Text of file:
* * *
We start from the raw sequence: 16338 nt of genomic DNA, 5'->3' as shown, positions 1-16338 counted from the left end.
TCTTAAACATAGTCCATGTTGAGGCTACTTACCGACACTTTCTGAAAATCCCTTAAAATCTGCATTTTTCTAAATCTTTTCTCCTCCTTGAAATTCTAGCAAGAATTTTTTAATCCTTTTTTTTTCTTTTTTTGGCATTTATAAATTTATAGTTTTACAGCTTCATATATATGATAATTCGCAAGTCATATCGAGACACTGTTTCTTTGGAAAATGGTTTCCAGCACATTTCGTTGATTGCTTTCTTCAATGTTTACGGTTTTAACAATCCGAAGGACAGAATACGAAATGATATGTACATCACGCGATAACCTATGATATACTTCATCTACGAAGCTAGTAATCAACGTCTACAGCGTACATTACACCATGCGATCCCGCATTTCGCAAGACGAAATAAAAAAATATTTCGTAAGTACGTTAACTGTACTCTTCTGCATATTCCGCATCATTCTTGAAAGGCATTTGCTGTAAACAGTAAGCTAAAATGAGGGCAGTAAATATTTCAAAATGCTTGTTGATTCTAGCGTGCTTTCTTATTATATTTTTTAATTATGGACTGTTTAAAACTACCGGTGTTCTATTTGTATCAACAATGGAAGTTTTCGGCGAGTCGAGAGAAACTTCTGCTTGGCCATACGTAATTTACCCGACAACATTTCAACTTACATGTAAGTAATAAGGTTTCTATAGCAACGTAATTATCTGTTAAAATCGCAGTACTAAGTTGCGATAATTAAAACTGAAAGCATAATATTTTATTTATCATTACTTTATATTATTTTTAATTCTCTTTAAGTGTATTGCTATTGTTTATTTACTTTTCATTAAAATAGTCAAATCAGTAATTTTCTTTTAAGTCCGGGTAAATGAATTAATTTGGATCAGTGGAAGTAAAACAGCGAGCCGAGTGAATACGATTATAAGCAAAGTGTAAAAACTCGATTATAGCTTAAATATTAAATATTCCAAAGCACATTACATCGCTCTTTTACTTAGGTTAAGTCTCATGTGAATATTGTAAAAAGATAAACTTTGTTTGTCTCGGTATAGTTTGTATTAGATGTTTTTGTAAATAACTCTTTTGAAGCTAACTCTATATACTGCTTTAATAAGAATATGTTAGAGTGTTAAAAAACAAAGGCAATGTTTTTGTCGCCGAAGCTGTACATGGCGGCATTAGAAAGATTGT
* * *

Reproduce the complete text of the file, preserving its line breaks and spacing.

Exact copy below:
We start from the raw sequence: 16338 nt of genomic DNA, 5'->3' as shown, positions 1-16338 counted from the left end.
TCTTAAACATAGTCCATGTTGAGGCTACTTACCGACACTTTCTGAAAATCCCTTAAAATCTGCATTTTTCTAAATCTTTTCTCCTCCTTGAAATTCTAGCAAGAATTTTTTAATCCTTTTTTTTTCTTTTTTTGGCATTTATAAATTTATAGTTTTACAGCTTCATATATATGATAATTCGCAAGTCATATCGAGACACTGTTTCTTTGGAAAATGGTTTCCAGCACATTTCGTTGATTGCTTTCTTCAATGTTTACGGTTTTAACAATCCGAAGGACAGAATACGAAATGATATGTACATCACGCGATAACCTATGATATACTTCATCTACGAAGCTAGTAATCAACGTCTACAGCGTACATTACACCATGCGATCCCGCATTTCGCAAGACGAAATAAAAAAATATTTCGTAAGTACGTTAACTGTACTCTTCTGCATATTCCGCATCATTCTTGAAAGGCATTTGCTGTAAACAGTAAGCTAAAATGAGGGCAGTAAATATTTCAAAATGCTTGTTGATTCTAGCGTGCTTTCTTATTATATTTTTTAATTATGGACTGTTTAAAACTACCGGTGTTCTATTTGTATCAACAATGGAAGTTTTCGGCGAGTCGAGAGAAACTTCTGCTTGGCCATACGTAATTTACCCGACAACATTTCAACTTACATGTAAGTAATAAGGTTTCTATAGCAACGTAATTATCTGTTAAAATCGCAGTACTAAGTTGCGATAATTAAAACTGAAAGCATAATATTTTATTTATCATTACTTTATATTATTTTTAATTCTCTTTAAGTGTATTGCTATTGTTTATTTACTTTTCATTAAAATAGTCAAATCAGTAATTTTCTTTTAAGTCCGGGTAAATGAATTAATTTGGATCAGTGGAAGTAAAACAGCGAGCCGAGTGAATACGATTATAAGCAAAGTGTAAAAACTCGATTATAGCTTAAATATTAAATATTCCAAAGCACATTACATCGCTCTTTTACTTAGGTTAAGTCTCATGTGAATATTGTAAAAAGATAAACTTTGTTTGTCTCGGTATAGTTTGTATTAGATGTTTTTGTAAATAACTCTTTTGAAGCTAACTCTATATACTGCTTTAATAAGAATATGTTAGAGTGTTAAAAAACAAAGGCAATGTTTTTGTCGCCGAAGCTGTACATGGCGGCATTAGAAAGATTGT